Entries by

Physical Applications of the “Tan Rule”

Introduction Every secondary school student who has encountered trigonometry in his/her Math syllabus will most likely have come across the sine, cosine, and area rules which are typically used to solve triangles in which certain information is supplied and the remainder are to be calculated. Somewhat surprisingly (because it is relatively simple to derive), the…

Quaternions in Projectile Motion

Introduction In a previous Physics Forums article entitled “How to Master Projectile Motion Without Quadratics”, PF user @kuruman brought to our attention the vector equation  ##\frac{|V_0 \times V_f|}{g} = R## and lamented the fact that: “Equally unused, untaught and apparently not even assigned as a “show that” exercise is Equation (4) that identifies the range as the…

Maximizing Horizontal Range of a Projectile

Introduction A recent homework problem that appeared in the forums was concerned with maximizing the horizontal range of a projectile subject to the launch site being a fixed height above the ground upon which the projectile eventually impacted. A number of interesting methods of solution arose so the idea of this article is to present…

Equations of Motion Revisited

Introduction In any school Physics course, the Newtonian equations of motion are very much a ‘stock’ item. Students learn the equations and are given a variety of problems that provide practice in determining which equation(s) to use to solve any particular problem. What is perhaps a little surprising is that in general no one applies…

Exploring the Anatomy of Compton Scattering

Introduction In this article we take as our starting point the original equations which Compton drew up and solved in his ground-breaking 1925 article:     From the above equations, Compton solved for two variables namely ##\beta## the ratio of electron speed to the velocity of light, and for ##\nu_{\theta}##, the frequency of the scattered…

Massive Meets Massless: Compton Scattering Revisited

Introduction In a previous article entitled “Alternate Approach to 2D Collisions” we analyzed collisions between a moving and stationary object by defining the co-ordinate axes as being respectively parallel and perpendicular to the post-collision direction of motion of the stationary object. In this article, we will be adopting the same approach to analyze the well…

An Alternate Approach to Solving 2-Dimensional Elastic Collisions

Introduction This article follows on from the previous on an alternate approach to solving collision problems. In that article, we determined the equal and opposite collision impulse to have magnitude ##\mu \Delta v## for perfectly inelastic collisions, ##\mu(1+e) \Delta v## for semi-elastic collisions and ##2\mu \Delta v## for elastic collisions which will be the focus…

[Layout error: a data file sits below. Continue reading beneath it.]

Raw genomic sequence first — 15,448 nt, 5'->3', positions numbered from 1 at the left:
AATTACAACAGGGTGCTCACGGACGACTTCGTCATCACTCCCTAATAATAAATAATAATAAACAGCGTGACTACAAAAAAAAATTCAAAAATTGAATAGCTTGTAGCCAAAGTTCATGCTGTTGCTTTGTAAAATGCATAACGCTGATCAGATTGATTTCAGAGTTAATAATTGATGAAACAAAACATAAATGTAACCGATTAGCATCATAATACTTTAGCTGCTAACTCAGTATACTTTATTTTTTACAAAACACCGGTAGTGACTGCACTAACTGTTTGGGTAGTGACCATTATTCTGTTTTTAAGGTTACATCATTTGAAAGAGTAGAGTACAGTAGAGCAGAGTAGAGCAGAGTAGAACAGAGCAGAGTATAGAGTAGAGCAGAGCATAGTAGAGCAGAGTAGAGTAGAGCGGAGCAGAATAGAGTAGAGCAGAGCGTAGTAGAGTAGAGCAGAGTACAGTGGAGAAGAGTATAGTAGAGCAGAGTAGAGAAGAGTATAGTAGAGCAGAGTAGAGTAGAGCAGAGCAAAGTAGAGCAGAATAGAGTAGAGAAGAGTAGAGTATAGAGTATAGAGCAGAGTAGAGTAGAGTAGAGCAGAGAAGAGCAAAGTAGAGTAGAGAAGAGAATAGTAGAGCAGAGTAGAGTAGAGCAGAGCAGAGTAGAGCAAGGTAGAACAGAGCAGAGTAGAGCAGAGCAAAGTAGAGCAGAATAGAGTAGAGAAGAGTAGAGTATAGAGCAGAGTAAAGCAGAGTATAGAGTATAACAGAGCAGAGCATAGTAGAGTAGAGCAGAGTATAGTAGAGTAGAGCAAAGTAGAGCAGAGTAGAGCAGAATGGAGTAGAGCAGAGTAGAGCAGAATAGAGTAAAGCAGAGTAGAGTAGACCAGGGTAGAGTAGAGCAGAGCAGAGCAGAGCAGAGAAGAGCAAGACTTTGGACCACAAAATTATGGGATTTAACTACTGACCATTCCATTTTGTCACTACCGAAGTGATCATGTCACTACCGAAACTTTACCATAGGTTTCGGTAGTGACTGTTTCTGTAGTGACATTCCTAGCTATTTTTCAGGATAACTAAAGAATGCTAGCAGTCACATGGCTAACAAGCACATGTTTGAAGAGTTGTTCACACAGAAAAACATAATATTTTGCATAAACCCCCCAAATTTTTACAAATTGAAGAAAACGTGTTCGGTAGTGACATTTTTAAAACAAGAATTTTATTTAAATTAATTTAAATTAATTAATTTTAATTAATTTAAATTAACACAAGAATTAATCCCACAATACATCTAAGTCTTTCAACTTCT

An Introduction to the Generation of Mass from Energy

Introduction This article is essentially an addition to the previous one on (mainly) inelastic collisions to include the particular case of inelastic relativistic collisions. Reasons for writing a separate article are first that this author is not particularly well qualified to write on the topic and so may well need to request the scrutiny of…

An Alternative Approach to Solving Collision Problems

Introduction Collisions are very much a stock item in any school physics curriculum and students are generally taught about the use of the principles of conservation of momentum and energy for solving simple collision problems in one dimension. In this article we will be examining a very common type of collision problem: the inelastic collision….

Intro to the Ionization Energy of Atomic Hydrogen

Introduction In previous articles relating to various transition energies in Hydrogen, Helium and Deuterium we have employed the following formula for electron energy given a particular primary quantum number n: $$ E_{n}=\mu c^2\sqrt{1-\frac{Z^2\alpha^2}{n^2}} $$ where ## \alpha ## is the fine structure constant and ## \mu ## the reduced electron mass for a single electron…

Revisiting The Deuterium Lyman Alpha Line Experiment

Introduction In this article, we will be revisiting a somewhat understudied (and seemingly unrepeated) experiment to measure the Deuterium Lyman Alpha line at approximately 121.5 nm.  The experiment was carried out in the 1950s  in the wake of the Lamb-Retherford experiment (1947) which established the tiny energy shift (Lamb shift) between the Hydrogen (and Deuterium)…

Understanding Bohr’s Helium Lines

Introduction In a previous article “Calculating the Balmer Alpha Line” we mentioned how accurate predictions of the spectral lines of singly ionized Helium were of considerable importance in persuading the scientific community that Danish physicist Niels Bohr was on the right track in respect of his groundbreaking atomic model first published in 1913. In this…

Calculating the Balmer Alpha Line: Atomic Hydrogen

Introduction Most readers acquainted with the hydrogen spectrum will be familiar with the set of lines in the visible spectrum representing transitions of electrons from energy levels 3,4,5 and 6 (H alpha, beta, gamma, and delta respectively)  of atomic hydrogen to energy level 2 – the Balmer series lines. The picture below shows 3 of…